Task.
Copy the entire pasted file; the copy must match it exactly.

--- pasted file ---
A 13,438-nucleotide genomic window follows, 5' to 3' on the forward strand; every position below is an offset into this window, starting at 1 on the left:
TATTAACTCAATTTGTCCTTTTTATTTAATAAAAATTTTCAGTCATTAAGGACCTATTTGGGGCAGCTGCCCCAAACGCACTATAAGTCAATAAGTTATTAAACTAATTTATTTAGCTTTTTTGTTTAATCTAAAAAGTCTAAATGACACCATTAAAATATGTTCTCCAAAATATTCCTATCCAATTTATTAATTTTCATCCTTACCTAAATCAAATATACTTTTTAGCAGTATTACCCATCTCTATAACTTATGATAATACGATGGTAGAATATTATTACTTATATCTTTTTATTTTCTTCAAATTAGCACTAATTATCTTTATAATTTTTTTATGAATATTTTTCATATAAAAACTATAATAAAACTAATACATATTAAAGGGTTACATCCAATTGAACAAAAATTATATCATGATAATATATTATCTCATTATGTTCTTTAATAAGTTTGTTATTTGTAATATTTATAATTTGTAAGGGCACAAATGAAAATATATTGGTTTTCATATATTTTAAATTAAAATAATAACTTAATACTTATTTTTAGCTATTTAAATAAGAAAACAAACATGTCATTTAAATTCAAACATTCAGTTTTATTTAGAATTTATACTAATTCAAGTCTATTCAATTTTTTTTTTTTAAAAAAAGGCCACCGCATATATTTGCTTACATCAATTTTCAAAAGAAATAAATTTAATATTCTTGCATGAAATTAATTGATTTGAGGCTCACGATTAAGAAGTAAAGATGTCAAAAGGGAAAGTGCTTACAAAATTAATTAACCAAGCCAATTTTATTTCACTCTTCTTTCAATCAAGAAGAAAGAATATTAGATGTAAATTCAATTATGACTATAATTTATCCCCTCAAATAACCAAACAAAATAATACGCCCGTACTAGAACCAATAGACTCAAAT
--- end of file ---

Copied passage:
A 13,438-nucleotide genomic window follows, 5' to 3' on the forward strand; every position below is an offset into this window, starting at 1 on the left:
TATTAACTCAATTTGTCCTTTTTATTTAATAAAAATTTTCAGTCATTAAGGACCTATTTGGGGCAGCTGCCCCAAACGCACTATAAGTCAATAAGTTATTAAACTAATTTATTTAGCTTTTTTGTTTAATCTAAAAAGTCTAAATGACACCATTAAAATATGTTCTCCAAAATATTCCTATCCAATTTATTAATTTTCATCCTTACCTAAATCAAATATACTTTTTAGCAGTATTACCCATCTCTATAACTTATGATAATACGATGGTAGAATATTATTACTTATATCTTTTTATTTTCTTCAAATTAGCACTAATTATCTTTATAATTTTTTTATGAATATTTTTCATATAAAAACTATAATAAAACTAATACATATTAAAGGGTTACATCCAATTGAACAAAAATTATATCATGATAATATATTATCTCATTATGTTCTTTAATAAGTTTGTTATTTGTAATATTTATAATTTGTAAGGGCACAAATGAAAATATATTGGTTTTCATATATTTTAAATTAAAATAATAACTTAATACTTATTTTTAGCTATTTAAATAAGAAAACAAACATGTCATTTAAATTCAAACATTCAGTTTTATTTAGAATTTATACTAATTCAAGTCTATTCAATTTTTTTTTTTTAAAAAAAGGCCACCGCATATATTTGCTTACATCAATTTTCAAAAGAAATAAATTTAATATTCTTGCATGAAATTAATTGATTTGAGGCTCACGATTAAGAAGTAAAGATGTCAAAAGGGAAAGTGCTTACAAAATTAATTAACCAAGCCAATTTTATTTCACTCTTCTTTCAATCAAGAAGAAAGAATATTAGATGTAAATTCAATTATGACTATAATTTATCCCCTCAAATAACCAAACAAAATAATACGCCCGTACTAGAACCAATAGACTCAAAT